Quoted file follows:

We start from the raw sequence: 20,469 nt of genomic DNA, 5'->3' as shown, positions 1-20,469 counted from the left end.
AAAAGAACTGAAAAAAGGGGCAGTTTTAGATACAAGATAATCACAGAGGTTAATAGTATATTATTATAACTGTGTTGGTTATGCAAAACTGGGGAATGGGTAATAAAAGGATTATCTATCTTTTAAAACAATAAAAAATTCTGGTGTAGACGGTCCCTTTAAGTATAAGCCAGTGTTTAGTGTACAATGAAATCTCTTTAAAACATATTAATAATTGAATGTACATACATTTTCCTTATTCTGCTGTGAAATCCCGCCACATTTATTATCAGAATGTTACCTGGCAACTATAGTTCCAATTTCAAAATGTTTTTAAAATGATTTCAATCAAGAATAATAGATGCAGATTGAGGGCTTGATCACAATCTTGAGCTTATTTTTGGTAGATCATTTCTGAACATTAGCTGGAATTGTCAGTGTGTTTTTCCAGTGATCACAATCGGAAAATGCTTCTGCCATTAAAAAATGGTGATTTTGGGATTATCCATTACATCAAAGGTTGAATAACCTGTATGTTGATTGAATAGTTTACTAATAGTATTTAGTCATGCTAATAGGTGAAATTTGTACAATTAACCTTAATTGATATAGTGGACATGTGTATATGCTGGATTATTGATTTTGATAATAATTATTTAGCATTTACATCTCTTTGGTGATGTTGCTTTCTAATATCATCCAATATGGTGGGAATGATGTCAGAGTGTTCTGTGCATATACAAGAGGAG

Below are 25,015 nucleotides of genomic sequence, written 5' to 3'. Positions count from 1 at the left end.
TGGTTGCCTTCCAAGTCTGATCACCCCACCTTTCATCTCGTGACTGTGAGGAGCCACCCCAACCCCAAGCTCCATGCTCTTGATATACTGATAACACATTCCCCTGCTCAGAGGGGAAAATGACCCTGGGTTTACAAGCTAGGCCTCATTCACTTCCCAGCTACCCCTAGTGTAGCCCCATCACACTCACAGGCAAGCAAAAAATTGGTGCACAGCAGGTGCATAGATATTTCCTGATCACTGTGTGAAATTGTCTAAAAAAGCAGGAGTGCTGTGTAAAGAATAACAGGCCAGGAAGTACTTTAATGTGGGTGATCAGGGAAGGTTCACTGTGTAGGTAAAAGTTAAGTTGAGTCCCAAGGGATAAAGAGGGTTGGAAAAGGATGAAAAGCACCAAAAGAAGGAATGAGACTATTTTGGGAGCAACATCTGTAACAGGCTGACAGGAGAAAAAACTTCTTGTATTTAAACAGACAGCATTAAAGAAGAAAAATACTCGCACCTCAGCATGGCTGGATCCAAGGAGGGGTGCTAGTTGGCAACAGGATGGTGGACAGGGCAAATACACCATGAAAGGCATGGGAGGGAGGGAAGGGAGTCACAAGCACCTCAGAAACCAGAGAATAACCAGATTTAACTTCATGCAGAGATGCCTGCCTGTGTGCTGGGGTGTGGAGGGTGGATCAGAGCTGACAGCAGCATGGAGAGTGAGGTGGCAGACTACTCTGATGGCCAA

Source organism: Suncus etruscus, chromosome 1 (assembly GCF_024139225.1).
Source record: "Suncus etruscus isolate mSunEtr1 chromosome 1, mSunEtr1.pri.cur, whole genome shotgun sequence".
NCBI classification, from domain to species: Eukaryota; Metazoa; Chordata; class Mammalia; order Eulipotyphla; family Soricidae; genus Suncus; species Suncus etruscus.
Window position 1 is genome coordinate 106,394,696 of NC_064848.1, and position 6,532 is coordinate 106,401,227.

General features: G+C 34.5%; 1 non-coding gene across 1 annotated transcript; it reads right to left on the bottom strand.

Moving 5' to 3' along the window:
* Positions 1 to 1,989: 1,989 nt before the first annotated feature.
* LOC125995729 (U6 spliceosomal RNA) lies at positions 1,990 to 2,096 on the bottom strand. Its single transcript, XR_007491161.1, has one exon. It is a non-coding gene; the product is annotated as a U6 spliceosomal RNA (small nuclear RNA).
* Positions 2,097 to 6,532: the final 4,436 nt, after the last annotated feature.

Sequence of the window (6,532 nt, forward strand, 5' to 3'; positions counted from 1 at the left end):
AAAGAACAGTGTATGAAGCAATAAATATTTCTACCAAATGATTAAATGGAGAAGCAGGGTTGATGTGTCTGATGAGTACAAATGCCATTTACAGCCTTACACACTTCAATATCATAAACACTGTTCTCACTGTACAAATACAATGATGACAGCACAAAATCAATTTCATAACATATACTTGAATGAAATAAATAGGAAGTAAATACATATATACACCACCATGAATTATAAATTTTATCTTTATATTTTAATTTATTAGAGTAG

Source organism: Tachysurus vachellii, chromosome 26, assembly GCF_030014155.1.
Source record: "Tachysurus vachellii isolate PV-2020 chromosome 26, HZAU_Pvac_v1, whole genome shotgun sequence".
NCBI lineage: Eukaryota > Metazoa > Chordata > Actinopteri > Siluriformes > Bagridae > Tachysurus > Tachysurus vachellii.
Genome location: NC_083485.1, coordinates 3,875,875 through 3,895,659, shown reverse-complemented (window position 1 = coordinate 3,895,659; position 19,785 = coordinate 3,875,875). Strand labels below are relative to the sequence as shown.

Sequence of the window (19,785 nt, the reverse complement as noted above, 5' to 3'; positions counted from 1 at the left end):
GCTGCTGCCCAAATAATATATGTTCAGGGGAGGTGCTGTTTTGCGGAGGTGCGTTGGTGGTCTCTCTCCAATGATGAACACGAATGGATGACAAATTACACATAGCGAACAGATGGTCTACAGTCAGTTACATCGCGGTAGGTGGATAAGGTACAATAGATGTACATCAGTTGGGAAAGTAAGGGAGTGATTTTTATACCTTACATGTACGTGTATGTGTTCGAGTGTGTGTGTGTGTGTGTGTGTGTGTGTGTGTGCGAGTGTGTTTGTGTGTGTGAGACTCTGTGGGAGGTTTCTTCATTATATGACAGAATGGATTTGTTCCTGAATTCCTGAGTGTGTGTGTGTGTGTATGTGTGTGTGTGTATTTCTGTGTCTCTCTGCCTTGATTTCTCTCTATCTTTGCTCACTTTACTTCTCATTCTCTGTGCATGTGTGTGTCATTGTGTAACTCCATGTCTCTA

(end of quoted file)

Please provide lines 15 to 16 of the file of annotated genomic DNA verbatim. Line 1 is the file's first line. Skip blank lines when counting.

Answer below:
AAAGAACAGTGTATGAAGCAATAAATATTTCTACCAAATGATTAAATGGAGAAGCAGGGTTGATGTGTCTGATGAGTACAAATGCCATTTACAGCCTTACACACTTCAATATCATAAACACTGTTCTCACTGTACAAATACAATGATGACAGCACAAAATCAATTTCATAACATATACTTGAATGAAATAAATAGGAAGTAAATACATATATACACCACCATGAATTATAAATTTTATCTTTATATTTTAATTTATTAGAGTAG

Source organism: Tachysurus vachellii, chromosome 26, assembly GCF_030014155.1.